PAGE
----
Progress proceeds to block 414 where, based on the encoder data, the processor generates a normalized page count. For example, the processor can normalize the encoder count data against a selected standard paper size. The page count of the printer can be updated, for example by changing the actual count of pages printed by the printer to the normalized page count determined by the processor. In this way, the processor determines the equivalent number of standard sized pages that have been printed by the printer and uses that in lieu of the actual number of pages printed.
Current printers use actual page counts. However, depending upon the size and orientation of the pages, this may not reflect actual usage and associated wear-and-tear of printer components. For example, different countries can use different standard sizes of paper. Advantageously, use of the encoder allows for normalizing page count based on actual usage independent of what size paper is used. For example, 258 actual A4 pages printed could be normalized to 300 “pages” of equivalent usage by the above described system for determining normalized page print usage. This advantageously allows the MFP to continue to provide the existing page count attribute to monitoring systems for tracking print usage, but which more accurately reflects the actual usage of the printer. Normalized page print usage therefore advantageously provides a more accurate indicator for determining printer overall life, consumable remaining life, and wear component life.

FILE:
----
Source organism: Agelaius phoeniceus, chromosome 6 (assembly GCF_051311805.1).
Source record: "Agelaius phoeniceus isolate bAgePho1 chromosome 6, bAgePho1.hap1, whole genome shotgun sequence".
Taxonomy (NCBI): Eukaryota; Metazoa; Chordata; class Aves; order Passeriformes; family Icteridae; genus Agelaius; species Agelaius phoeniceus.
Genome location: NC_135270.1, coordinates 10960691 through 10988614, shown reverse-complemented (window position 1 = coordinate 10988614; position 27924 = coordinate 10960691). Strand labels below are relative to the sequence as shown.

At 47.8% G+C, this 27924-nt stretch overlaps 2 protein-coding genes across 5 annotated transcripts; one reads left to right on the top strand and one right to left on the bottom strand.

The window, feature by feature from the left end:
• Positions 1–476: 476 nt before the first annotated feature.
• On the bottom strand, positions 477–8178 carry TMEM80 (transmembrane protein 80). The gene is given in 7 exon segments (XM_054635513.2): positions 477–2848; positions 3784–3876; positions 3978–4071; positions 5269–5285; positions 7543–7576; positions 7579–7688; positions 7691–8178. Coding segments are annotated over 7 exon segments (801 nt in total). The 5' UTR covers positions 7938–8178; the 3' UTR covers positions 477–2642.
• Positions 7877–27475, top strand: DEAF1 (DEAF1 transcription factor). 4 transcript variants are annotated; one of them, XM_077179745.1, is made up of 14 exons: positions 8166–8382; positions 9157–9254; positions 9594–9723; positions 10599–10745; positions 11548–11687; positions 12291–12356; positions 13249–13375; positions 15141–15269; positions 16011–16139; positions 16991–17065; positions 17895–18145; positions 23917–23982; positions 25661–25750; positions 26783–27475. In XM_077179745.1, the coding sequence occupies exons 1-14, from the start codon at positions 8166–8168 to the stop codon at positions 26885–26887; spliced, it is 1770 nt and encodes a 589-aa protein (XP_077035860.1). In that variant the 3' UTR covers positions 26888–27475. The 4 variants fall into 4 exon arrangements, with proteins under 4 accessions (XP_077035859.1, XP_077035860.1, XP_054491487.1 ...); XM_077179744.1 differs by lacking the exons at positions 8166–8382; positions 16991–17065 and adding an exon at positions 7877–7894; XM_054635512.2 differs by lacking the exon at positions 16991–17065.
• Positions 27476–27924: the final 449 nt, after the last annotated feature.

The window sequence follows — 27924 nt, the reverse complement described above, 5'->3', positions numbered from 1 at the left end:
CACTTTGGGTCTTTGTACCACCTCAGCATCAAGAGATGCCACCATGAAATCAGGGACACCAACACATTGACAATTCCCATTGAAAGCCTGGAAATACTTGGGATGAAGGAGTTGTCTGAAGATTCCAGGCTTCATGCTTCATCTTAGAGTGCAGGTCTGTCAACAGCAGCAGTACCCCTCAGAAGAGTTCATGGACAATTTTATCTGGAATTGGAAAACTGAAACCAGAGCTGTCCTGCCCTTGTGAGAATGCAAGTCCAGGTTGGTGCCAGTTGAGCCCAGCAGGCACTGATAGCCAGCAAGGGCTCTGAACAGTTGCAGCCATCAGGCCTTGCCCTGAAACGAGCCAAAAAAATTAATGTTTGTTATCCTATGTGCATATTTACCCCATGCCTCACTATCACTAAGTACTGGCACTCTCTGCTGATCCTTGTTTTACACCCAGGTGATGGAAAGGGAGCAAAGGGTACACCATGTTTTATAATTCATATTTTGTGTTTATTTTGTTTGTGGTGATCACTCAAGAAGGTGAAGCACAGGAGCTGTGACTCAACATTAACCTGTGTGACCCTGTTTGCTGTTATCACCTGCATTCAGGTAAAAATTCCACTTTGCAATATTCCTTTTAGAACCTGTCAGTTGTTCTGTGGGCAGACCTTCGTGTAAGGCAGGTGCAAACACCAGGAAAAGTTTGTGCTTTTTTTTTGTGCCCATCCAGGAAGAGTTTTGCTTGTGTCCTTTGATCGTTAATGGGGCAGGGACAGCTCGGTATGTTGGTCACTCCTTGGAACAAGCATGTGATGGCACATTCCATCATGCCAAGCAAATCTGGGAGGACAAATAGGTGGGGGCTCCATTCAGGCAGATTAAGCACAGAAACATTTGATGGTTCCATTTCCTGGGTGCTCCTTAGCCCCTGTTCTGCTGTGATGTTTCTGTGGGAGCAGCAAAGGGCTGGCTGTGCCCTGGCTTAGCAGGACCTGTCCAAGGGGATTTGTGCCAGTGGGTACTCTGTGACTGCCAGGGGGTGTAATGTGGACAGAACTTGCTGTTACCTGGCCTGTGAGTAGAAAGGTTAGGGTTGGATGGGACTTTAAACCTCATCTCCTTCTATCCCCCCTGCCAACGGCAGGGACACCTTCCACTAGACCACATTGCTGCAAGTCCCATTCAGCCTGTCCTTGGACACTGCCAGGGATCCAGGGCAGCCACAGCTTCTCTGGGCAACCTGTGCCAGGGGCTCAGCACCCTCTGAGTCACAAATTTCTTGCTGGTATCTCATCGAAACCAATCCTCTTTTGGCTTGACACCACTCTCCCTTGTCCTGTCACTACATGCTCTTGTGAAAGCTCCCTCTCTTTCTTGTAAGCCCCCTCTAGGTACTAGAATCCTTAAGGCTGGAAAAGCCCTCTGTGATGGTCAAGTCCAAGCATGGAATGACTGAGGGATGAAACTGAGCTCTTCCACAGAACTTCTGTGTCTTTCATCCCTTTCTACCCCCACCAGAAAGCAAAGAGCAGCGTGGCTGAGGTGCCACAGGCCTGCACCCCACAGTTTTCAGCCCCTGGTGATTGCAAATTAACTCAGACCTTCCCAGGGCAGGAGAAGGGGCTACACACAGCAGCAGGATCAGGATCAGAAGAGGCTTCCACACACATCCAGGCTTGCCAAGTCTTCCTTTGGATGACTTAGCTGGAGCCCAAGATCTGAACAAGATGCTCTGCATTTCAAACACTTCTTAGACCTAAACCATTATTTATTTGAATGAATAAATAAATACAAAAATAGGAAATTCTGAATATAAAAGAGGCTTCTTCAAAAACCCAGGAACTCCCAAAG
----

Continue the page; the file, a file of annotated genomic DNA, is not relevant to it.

In light of the foregoing, it should be appreciated that the present disclosure significantly advances the art of determining printer usage. While example embodiments of the disclosure have been disclosed in detail herein, it should be appreciated that the disclosure is not limited thereto or thereby inasmuch as variations on the disclosure herein will be readily appreciated by those of ordinary skill in the art. The scope of the application shall be appreciated from the claims that follow.